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Raf

Return of the Ten Commandments Debate

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Yup! Looks like God can't inspire people with the principles imbedded in the 10 Commandments without 'gummint' assistance, hmmm?

Whatta witness for Him!

icon_rolleyes.gif:rolleyes:-->

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I was surprised when I heard this today on the news.

Given all the back and forth discussion from The Earlier 10 Commandments Thread, I for one have been able to let it go, and move on.

I am less interested now as to where monuments like this are placed, as to whether or not the edicts contained therin are "in place" in people's hearts, as Raf said so well in the other thread.

Oh -- btw -- update on our own experience with it all up here, concerning our local monument. A private church (from out of town) bought the monument previously displayed on City property. Then they donated it back to the group that fought so hard for it's preservation (so it never left town), and it is now in another prominent spot here in town -- this time on private land, not "gummint owned". icon_smile.gif:)-->

Here's hoping it is just as prominantly displayed in the hearts, and lives of the locals -- in public, in action, and in sincerity.

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The story mentions one place where they put it up next to the Magna Carta and the Declaration of Independence. I think it should probably stay there (although the other two documents were placed in a naked attempt to keep the Ten Commandments there). I don't know, i could probably go either way on that.

Displaying it on private land, where it will be seen by plenty of folk, seems to be the best solution to me.

I argued about this with my brother, and ended the argument by telling him that if he does not have the Ten Commandments up in his living room, he has no right to continue the discussion. He agreed (surprisingly).

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I heard former Judge Roy Moore on the radio today saying the issue wasn't the ten commandments, but the sovereignty of God.

Edited by Oakspear

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Figures.

Does anyone need further proof that he was making a religious statement by having that monument in his courthouse?

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quote:
Originally posted by Oakspear:

I heard former Judge Roy Moore on the radio today saying the issue wasn't the ten commandments, but the sovreignty of God.


Then perhaps some good person could have the judge explain that the 'Sovereign God' doesn't have even the right to vote in this country. It may be due to the fact that is illustrated in the preamble to the Declaration of Independence shown here:

quote:
... that to secure these rights, governments are instituted among men, deriving their just powers from the consent of the governed.

Note that it doesn't say "from the consent of God".

Perhaps the good judge shoud take a gander at that and see who really is the 'sovereign' ruler according to the document, hmmm?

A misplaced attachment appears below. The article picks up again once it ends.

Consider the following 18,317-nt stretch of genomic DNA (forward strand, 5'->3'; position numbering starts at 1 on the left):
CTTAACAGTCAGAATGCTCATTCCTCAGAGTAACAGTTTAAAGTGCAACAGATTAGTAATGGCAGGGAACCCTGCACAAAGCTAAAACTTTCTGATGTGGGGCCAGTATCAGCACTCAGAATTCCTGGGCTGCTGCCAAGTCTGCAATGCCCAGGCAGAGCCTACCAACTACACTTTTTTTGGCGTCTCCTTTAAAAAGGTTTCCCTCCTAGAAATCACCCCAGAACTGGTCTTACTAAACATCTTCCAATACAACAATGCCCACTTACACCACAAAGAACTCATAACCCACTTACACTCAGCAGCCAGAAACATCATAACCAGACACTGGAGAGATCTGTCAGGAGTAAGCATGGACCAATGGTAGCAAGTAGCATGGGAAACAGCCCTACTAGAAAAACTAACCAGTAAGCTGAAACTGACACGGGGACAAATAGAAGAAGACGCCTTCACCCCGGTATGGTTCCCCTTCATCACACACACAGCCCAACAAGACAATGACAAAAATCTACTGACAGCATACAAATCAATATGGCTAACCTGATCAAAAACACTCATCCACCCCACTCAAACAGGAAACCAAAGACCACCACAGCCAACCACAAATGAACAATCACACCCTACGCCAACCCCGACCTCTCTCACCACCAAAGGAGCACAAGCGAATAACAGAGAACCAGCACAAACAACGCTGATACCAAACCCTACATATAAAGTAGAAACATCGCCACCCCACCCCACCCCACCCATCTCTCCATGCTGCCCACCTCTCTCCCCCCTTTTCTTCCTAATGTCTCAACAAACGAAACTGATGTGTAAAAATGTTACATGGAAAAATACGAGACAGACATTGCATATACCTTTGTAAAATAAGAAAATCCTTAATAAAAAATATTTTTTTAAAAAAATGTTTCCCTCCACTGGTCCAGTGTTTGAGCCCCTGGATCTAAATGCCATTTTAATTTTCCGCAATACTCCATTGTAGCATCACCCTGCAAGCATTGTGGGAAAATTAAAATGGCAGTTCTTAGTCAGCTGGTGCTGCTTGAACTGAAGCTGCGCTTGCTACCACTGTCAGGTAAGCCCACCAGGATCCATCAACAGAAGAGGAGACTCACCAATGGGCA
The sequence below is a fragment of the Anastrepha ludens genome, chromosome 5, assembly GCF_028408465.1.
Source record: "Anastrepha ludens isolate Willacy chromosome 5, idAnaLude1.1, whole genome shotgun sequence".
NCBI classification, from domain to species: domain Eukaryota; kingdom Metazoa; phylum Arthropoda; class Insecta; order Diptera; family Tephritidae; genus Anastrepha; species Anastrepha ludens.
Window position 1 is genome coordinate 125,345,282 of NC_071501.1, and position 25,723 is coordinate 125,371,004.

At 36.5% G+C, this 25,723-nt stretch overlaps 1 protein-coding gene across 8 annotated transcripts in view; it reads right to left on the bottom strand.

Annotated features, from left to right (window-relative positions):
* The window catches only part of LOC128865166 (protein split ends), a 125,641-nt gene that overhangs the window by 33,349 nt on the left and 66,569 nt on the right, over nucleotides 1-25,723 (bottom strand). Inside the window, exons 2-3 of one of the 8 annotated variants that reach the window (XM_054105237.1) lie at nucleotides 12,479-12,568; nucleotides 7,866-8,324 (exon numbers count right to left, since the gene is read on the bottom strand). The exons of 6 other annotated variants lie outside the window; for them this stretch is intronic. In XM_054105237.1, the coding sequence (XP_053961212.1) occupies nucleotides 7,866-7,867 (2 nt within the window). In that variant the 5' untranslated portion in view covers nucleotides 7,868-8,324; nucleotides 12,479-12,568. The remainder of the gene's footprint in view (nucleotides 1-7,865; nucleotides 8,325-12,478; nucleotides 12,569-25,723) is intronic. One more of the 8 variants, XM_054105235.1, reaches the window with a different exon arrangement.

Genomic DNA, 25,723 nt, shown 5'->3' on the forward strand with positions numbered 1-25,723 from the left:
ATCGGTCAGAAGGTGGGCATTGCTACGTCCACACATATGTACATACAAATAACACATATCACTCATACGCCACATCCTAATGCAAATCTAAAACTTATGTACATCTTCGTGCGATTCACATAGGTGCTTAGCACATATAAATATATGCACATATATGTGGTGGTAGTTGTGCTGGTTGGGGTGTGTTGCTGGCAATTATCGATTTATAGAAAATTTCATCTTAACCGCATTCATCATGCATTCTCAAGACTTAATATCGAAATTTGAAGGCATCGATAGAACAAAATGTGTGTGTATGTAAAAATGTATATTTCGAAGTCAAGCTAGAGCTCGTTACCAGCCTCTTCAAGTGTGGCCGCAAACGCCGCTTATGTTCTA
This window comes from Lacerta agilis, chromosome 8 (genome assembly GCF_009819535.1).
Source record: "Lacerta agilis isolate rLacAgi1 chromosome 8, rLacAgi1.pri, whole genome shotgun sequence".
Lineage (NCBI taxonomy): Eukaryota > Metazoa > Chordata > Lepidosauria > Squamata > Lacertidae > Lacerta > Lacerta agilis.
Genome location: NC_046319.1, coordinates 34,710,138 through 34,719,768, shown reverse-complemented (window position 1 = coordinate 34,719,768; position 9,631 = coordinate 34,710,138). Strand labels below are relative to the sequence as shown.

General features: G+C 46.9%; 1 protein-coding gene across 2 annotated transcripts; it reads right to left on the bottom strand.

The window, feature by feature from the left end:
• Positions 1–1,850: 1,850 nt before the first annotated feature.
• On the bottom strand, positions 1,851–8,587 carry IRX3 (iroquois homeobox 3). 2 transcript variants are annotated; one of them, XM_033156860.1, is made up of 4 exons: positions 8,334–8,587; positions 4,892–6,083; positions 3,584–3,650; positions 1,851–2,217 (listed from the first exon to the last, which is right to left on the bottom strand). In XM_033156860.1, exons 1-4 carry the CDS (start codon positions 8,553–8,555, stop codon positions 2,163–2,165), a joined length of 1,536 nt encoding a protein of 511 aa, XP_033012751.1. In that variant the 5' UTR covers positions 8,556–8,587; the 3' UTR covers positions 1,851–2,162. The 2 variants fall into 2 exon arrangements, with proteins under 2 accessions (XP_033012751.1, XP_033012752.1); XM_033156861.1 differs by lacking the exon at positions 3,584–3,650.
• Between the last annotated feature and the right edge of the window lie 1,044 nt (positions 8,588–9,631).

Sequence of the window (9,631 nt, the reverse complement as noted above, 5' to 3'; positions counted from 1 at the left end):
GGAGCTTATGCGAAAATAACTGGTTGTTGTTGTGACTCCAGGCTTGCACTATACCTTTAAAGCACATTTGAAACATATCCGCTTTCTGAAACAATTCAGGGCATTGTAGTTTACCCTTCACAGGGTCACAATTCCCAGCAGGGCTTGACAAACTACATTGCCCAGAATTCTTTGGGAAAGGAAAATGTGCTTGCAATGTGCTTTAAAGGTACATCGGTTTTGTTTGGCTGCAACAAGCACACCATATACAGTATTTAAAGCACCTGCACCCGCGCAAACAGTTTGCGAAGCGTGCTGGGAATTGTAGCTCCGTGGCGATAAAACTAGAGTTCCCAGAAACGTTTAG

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Consent of the governed? So, if I, the governed, consent to the 10 commandments being on govt property it's OK. Works for me.

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Evidently someone has been asleep during civics class.

The consent of the governed via a republican form of government as set up by the Constitution and the Bill of Rights; the Bill of Rights (the 1st Amendment being a part of that) being neccessary to protect the rights of the minority from the sometimes mob mentality of the majority.

Come on, Johniam, you mean to tell me you can't reason better than that? icon_confused.gif:confused:--> You mean to tell me that you actually agree with Roy boy that the sovereignty of God has to be officially recognized as part of/propagated by the state?

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John,

I'm glad you don't object. I do. Others do. Government simply doesn't have the right to do this.

Maybe the court will decide differently, but they would (in my opinion) be wrong to do so.

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Where do these myths and religious urban legends come from? I saw the story that is recounted on the link you provided over at Living Epistles. It didn't ring true, but I didn't have any evidense for or against.

While most of the Founding Fathers were members of mainstream Christian churches, there were a distinct minority who were Deists or humanists. One hardly has to invent alleged sayings of the founders to support the contention that most of them were Christians.

Remember that within the context of the 1780's, religious diversity meant various Protestant sects, Jews and Catholics were barely tolerated, Muslims, Hindus, Buddhists were virtually unheard of and the native religions were being wiped out along with their adherants.

Times have changed. And it's not just a matter of the "evil" atheists and secular humanists trying to eliminate God from government, but recognition that an ever-growing percentage of our people are not Christian.

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Garth:

quote: Come on, Johniam, you mean to tell me you can't reason better than that? You mean to tell me that you actually agree with Roy boy that the sovereignty of God has to be officially recognized as part of/propagated by the state?

Hey, man. I'm coming to Atlanta. I'm going to knock on your door like those wayfers and ask you if you'll sign a petition making it law that all public buildings must display a 10 commandments sticker affixed to the main entrance door. Thanks! I knew I could count on you.